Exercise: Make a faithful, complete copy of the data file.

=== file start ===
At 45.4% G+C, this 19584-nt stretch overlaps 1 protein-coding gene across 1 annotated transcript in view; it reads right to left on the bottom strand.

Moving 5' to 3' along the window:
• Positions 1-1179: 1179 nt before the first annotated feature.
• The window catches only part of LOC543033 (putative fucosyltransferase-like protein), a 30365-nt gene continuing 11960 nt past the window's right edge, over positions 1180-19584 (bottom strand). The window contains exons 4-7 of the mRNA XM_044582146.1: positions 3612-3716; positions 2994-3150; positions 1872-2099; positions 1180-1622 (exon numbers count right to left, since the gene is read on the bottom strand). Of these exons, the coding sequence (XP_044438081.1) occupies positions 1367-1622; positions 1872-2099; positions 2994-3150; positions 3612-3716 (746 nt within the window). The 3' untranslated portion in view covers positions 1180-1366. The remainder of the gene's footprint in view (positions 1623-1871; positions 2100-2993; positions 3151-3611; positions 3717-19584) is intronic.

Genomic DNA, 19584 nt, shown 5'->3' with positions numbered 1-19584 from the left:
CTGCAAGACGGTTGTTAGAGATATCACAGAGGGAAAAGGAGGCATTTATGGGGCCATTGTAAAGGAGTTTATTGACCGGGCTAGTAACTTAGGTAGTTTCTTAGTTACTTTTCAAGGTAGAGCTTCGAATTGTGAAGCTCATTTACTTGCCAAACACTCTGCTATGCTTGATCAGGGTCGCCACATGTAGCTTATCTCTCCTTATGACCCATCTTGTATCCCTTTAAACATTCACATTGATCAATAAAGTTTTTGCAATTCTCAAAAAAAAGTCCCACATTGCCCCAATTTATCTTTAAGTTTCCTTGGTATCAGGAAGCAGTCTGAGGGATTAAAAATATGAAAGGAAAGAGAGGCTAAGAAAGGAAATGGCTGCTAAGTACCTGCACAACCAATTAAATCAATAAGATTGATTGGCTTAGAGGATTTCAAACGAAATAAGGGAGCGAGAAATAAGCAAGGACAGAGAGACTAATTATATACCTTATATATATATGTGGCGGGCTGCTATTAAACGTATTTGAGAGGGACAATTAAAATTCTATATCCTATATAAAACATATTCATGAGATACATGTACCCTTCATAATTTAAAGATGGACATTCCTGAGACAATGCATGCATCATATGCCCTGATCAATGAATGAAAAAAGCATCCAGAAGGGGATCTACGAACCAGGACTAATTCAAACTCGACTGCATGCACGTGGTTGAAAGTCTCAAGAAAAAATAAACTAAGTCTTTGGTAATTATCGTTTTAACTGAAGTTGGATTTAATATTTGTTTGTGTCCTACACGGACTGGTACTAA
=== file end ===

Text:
At 45.4% G+C, this 19584-nt stretch overlaps 1 protein-coding gene across 1 annotated transcript in view; it reads right to left on the bottom strand.

Moving 5' to 3' along the window:
• Positions 1-1179: 1179 nt before the first annotated feature.
• The window catches only part of LOC543033 (putative fucosyltransferase-like protein), a 30365-nt gene continuing 11960 nt past the window's right edge, over positions 1180-19584 (bottom strand). The window contains exons 4-7 of the mRNA XM_044582146.1: positions 3612-3716; positions 2994-3150; positions 1872-2099; positions 1180-1622 (exon numbers count right to left, since the gene is read on the bottom strand). Of these exons, the coding sequence (XP_044438081.1) occupies positions 1367-1622; positions 1872-2099; positions 2994-3150; positions 3612-3716 (746 nt within the window). The 3' untranslated portion in view covers positions 1180-1366. The remainder of the gene's footprint in view (positions 1623-1871; positions 2100-2993; positions 3151-3611; positions 3717-19584) is intronic.

Genomic DNA, 19584 nt, shown 5'->3' with positions numbered 1-19584 from the left:
CTGCAAGACGGTTGTTAGAGATATCACAGAGGGAAAAGGAGGCATTTATGGGGCCATTGTAAAGGAGTTTATTGACCGGGCTAGTAACTTAGGTAGTTTCTTAGTTACTTTTCAAGGTAGAGCTTCGAATTGTGAAGCTCATTTACTTGCCAAACACTCTGCTATGCTTGATCAGGGTCGCCACATGTAGCTTATCTCTCCTTATGACCCATCTTGTATCCCTTTAAACATTCACATTGATCAATAAAGTTTTTGCAATTCTCAAAAAAAAGTCCCACATTGCCCCAATTTATCTTTAAGTTTCCTTGGTATCAGGAAGCAGTCTGAGGGATTAAAAATATGAAAGGAAAGAGAGGCTAAGAAAGGAAATGGCTGCTAAGTACCTGCACAACCAATTAAATCAATAAGATTGATTGGCTTAGAGGATTTCAAACGAAATAAGGGAGCGAGAAATAAGCAAGGACAGAGAGACTAATTATATACCTTATATATATATGTGGCGGGCTGCTATTAAACGTATTTGAGAGGGACAATTAAAATTCTATATCCTATATAAAACATATTCATGAGATACATGTACCCTTCATAATTTAAAGATGGACATTCCTGAGACAATGCATGCATCATATGCCCTGATCAATGAATGAAAAAAGCATCCAGAAGGGGATCTACGAACCAGGACTAATTCAAACTCGACTGCATGCACGTGGTTGAAAGTCTCAAGAAAAAATAAACTAAGTCTTTGGTAATTATCGTTTTAACTGAAGTTGGATTTAATATTTGTTTGTGTCCTACACGGACTGGTACTAA